Man or Machine
It is easy to latch on to generalizations- to reduce everything to one simple answer. 'It's all sex...' we tend to say. And, until recently, many behaviorist psychologists believed that learning was 'all conditioning'. They thought that all learning took place through conditioned responses and reinforcement-classical or operant conditioning.
A growing school now accepts that, although conditioning accounts for much of human behavior, it is not responsible for it all. Think of a small child who has learned to cross a busy road cautiously by a conditioned set of prohibitions instilled by fear.
As the child grows older, it needs to learn for itself a true understanding of the complexities of traffic-that earlier conditioning has to be removed.
Thus, although we are mechanical in a large part of our behavior and learning, this is probably not the only way in which we learn (if it were, we should be reduced to the state of automata or robots). But it is often difficult to say which component - conditioning or reasoned choice - dominates any particular behavior. For example, take the man who has been conditioned to behave in an obsequious way towards his social superiors. His training may have given him no option but to behave in this manner. On the other hand, he may have come to the realization that a wider range of behavior is open to him and decided that pandering to his superiors would be the most productive choice.
A similar thing could be said of tantrum children. Their constant fiery outbursts may be conditioned responses, or calculated devices which they have found to be useful.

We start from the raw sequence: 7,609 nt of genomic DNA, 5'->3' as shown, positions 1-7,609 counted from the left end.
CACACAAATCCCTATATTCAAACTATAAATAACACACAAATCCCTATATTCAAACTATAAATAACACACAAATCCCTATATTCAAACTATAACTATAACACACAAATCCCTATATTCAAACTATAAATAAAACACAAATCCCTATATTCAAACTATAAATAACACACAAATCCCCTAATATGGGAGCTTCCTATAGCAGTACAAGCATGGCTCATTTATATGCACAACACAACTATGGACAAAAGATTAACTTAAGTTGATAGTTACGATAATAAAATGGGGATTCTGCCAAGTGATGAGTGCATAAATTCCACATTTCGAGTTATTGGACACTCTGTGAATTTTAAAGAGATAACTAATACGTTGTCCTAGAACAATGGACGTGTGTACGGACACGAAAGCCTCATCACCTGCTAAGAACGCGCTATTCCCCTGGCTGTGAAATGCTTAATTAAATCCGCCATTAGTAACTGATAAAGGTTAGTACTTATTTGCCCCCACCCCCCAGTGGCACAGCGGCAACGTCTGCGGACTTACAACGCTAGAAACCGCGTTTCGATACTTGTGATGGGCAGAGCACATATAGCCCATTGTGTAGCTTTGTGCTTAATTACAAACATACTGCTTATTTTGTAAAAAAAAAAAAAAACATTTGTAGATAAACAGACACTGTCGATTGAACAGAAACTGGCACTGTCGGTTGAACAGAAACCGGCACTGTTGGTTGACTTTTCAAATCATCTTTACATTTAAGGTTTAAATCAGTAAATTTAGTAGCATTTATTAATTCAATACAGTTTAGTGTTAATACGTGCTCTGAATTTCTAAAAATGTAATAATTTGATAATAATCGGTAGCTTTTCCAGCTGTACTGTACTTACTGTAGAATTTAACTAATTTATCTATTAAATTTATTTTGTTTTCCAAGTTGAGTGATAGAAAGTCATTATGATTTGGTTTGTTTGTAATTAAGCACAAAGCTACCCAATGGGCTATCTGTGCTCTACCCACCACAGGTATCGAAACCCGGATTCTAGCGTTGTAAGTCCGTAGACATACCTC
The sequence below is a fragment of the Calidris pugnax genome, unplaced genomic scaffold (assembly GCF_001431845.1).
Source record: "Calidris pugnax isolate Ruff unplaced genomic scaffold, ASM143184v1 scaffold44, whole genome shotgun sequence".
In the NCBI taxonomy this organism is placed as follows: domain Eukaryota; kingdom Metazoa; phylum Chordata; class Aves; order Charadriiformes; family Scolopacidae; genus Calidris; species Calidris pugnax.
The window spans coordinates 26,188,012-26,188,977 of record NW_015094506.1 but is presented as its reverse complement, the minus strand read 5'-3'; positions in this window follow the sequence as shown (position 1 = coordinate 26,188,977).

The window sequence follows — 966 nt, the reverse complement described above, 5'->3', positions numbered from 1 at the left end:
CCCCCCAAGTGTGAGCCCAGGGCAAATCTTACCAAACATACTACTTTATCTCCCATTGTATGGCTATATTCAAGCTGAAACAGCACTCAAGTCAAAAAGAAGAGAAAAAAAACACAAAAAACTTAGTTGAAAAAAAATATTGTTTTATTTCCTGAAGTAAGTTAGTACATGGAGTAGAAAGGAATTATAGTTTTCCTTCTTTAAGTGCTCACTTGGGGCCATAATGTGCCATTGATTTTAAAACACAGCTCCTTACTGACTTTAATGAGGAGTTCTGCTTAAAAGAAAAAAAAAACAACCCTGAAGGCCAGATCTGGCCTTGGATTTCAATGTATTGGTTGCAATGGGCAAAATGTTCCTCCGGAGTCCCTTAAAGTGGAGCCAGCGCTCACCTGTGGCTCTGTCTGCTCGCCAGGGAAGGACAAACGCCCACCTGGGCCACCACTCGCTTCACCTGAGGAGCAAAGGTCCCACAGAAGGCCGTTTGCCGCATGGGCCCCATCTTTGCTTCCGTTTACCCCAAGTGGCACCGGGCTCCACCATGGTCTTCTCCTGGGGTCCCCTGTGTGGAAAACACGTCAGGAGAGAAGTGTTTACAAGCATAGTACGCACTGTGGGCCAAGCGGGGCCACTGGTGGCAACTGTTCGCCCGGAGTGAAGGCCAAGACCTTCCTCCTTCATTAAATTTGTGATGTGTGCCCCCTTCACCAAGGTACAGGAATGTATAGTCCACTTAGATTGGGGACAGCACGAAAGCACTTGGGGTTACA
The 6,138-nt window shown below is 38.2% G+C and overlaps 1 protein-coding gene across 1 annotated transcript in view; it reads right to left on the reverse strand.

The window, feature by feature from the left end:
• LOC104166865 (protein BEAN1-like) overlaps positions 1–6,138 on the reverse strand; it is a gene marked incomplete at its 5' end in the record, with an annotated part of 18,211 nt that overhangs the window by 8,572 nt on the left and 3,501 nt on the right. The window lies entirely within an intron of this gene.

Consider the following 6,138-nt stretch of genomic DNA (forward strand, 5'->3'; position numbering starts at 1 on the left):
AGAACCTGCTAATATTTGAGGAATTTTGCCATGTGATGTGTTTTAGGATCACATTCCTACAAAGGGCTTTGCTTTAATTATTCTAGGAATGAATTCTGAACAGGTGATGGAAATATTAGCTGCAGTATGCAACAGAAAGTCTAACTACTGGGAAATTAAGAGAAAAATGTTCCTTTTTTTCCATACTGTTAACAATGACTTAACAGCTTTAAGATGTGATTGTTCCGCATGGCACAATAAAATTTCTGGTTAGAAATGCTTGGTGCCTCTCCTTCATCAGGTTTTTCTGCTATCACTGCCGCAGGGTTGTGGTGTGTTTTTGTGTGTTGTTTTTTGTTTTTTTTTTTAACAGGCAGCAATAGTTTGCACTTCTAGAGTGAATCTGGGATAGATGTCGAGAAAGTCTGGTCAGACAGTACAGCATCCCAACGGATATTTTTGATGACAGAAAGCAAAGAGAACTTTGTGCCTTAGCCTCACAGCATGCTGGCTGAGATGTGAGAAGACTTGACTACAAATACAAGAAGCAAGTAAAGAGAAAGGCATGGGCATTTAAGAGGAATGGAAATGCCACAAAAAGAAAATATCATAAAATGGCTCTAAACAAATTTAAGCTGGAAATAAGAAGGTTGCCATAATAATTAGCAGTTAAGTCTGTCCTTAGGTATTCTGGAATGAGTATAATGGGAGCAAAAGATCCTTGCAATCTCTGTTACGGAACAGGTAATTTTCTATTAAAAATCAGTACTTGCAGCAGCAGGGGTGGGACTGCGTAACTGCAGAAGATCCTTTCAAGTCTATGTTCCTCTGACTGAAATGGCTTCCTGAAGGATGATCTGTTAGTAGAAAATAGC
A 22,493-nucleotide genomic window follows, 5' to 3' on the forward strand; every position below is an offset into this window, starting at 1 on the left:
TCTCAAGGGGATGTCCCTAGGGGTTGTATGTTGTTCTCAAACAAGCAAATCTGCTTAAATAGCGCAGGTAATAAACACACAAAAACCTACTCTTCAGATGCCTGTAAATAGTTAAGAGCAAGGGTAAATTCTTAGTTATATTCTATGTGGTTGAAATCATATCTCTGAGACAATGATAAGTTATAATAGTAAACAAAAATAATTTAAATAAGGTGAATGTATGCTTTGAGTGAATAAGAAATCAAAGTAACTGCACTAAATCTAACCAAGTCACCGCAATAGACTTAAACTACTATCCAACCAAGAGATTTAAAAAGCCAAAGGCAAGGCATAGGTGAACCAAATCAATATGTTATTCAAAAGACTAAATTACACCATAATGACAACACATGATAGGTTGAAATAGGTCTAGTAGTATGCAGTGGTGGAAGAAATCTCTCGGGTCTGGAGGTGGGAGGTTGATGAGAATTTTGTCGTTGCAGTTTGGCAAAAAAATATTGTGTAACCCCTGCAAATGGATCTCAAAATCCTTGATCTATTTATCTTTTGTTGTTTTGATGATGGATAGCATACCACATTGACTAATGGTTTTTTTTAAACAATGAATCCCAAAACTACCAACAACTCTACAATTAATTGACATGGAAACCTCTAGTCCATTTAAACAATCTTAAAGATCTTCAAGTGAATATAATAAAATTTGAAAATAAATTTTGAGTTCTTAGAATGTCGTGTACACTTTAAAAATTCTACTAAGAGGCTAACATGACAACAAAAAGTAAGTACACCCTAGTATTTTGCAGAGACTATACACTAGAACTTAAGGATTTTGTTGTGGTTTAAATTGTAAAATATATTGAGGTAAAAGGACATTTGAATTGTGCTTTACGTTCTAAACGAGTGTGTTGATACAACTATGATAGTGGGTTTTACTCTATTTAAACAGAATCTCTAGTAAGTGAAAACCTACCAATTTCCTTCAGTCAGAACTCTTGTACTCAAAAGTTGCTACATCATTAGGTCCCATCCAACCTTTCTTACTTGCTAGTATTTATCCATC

Take Your Cue
Rather than responding rigidly to direct stimuli, we seem to be able to use selectivity in our behavior. Some psychologists are now using the words 'cues' or 'signals' in place of the term 'stimuli'- and these cues that we receive may or may not be acted upon.
This exercising of choice is not confined to mature humans. Even animals have been shown to digress from the 'stimulus response' path. Two psychologists, Breland and Breland, described a number of 'disobedient' subjects in their animal experiments. There was the chicken who would not sit still, the raccoon who refused to put money into a slot, rabbits who balked at approaching the feeder and the stubborn pig who just would not put tokens into a piggy bank...
Putting it to the Test
B.F. Skinner, who firmly believes that without reinforcement there would be no learning, devised a teaching machine that delivered sweets every time a correct response was made by a child who was being taught. It soon became clear, however, that the child progressed just as quickly with no reward at all. The satisfaction of learning was sufficient reinforcement on its own.
This realization has been put to practical use by modern educationalists. Teaching machines have been invented not to deliver goodies but to flash lights, play merry jingles or ring bells each time students perform satisfactorily. Immediate feedback of this nature is beneficial to learning. And, predictably, enthusiastic learning is encouraged by prompt knowledge of examination results rather than the customary long delays.
There are three kinds of reinforcement: positive, negative, and punishment. Positive reinforcement is the giving of a reward after a wanted response so that it is more likely to occur again. Negative reinforcement consists of providing some unpleasant stimulus that is only removed when the wanted response is made. Punishment means applying an unpleasant stimulus after a response that is not wanted.
Research with animals has shown that positive reinforcement is overwhelmingly the most effective form of shaping behavior.
Negative reinforcement is unreliable in its effectiveness, and punishment often produces undesired side-effects.
Continue reading: How Should Punishment Be Used